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How To Protect Your Business From Physical Data Theft



How To Protect Your Business From Physical Data Theft

If your business doesn’t accept chip payments, your clientele faces a higher risk of financial fraud. Still, it’s not too late to act; however, any brick-and-mortar retailer choosing against using chip transactions will be legally bound to cover the losses inflicted on any customer who is frauded at their company. Between 2015 and 2018, the businesses that opted for chip readers experienced a 76% cutback in the number of counterfeit payments they received. Simultaneously, counterfeit payments across the entire nation dropped by 49%. Nevertheless, the issue of fraud remains.


Methods of Scamming To Watch Out For

Today, most scammers let technology do their dirty work. By using surveillance and small devices placed in, or inside, of ATMs, gas pumps, and other high-traffic destinations, scammers can electronically steal the numbers from your customers’ credit and debit cards through a simple magstripe swipe or chip insertion. These approaches to data theft are known as skimming and shimming.

Less commonly, but still plausible, scammers take physical means of stealing data. In this instance, your company’s property would be stolen. Office buildings are robbery hotspots – 25% of laptops are stolen in either an office or a car. Laptop theft is more than 8x pricer than simply replacing the device would be. 

It’s not atypical for a business to store sensitive customer and operational data inside of their electronics. If that device gets lost or stolen, thieves have easy access to this private information. This also puts your client back at risk, likely to leave you responsible to restore their lost simoleons.

Here’s an example.

IN 2013, a pair of fake ATMs were discovered in Brazil as they were installed on top of existing machines. Each fake ATM was hardwired with a display, PIN pad, and a 3G connection which relayed the stolen data to the scammer’s clouded vault. Additionally, each ATM was found with a disassembled laptop and card reader inside.


The Effectiveness of Chip Cards

Overall, chips do provide a higher level of protection than the swipe-only magstripe. Last year, less than 5% of Americans even felt worried about the security of their new chip card. In fact, 99% of the 2019’s purchases were made on chip cards. However, not all chip cards are equal. 

European chip cards actually provide more security than the American variant. Using a chip-and-PIN authentication combination, consumers are comforted with more security. Still, chip cards can be compromised. Doing so just requires much more time, and is ultimately less profitable on the black market than magstripe data.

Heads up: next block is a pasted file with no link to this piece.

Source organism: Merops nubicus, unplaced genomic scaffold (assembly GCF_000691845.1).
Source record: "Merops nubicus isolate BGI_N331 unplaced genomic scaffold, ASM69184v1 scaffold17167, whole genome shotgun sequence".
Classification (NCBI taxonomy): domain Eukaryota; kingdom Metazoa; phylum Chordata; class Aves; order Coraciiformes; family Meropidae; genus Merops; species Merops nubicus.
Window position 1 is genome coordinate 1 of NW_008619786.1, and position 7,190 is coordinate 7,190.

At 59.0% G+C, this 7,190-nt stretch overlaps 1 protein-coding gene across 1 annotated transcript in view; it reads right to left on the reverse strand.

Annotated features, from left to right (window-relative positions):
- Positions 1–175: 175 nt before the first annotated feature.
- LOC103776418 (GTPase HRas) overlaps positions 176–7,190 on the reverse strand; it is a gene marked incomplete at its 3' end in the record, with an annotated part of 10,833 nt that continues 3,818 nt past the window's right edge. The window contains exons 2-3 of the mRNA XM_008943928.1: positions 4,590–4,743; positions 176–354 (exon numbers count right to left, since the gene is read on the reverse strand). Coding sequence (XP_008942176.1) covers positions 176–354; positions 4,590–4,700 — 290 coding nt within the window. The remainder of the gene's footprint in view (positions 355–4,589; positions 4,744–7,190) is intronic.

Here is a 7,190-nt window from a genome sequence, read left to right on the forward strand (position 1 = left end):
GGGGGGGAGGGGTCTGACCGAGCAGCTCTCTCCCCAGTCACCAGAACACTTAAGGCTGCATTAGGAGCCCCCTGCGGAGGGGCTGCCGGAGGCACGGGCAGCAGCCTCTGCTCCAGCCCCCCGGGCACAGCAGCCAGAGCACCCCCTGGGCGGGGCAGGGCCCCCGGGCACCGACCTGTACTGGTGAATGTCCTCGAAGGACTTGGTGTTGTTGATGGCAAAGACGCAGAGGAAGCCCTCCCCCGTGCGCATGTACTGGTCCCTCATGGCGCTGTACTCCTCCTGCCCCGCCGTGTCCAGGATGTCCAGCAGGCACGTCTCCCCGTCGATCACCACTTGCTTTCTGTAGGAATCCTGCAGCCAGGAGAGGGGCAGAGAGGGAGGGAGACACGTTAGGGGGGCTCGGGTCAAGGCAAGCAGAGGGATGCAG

Tips To Protect Your Business

The most important thing you can do for the sake of your business, and clients, is to stay alert. For a more hands-on approach, physically store your laptop, secure your sensitive data, and keep unused connections turned off. 

Furthermore, never leave your devices unattended. For overnight purchases, monitor your expensive tech witch cameras, and be sure that area is well lit to review your recordings. An alternative to investing in surveillance is to keep your computers in a locked office and use cable locks to secure their placement.

You can secure your business’ data by using strong passwords, lock screens, and refraining from storing any confidential information on mobile devices. On these devices, be sure to keep Bluetooth and WiFi turned off when you’re not using them, and don’t allow your device to be discoverable by those nearby.

Most important, act quickly to protect your data in any instance you feel it may have been compromised. Beneath lies more information on protecting your business from fraud.

How To Protect Your Business From Physical Data Theft

Brian Wallace is the Founder and President of NowSourcing, an industry leading infographic design agency , based in Louisville, KY and Cincinnati, OH which works with companies that range from startups to Fortune 500s. Brian also runs #LinkedInLocal events nationwide, hosts the Next Action Podcast, and has been named a Google Small Business Advisor for 2016-present and joined the SXSW Advisory Board in 2019. Follow Brian Wallace on LinkedIn as well as Twitter.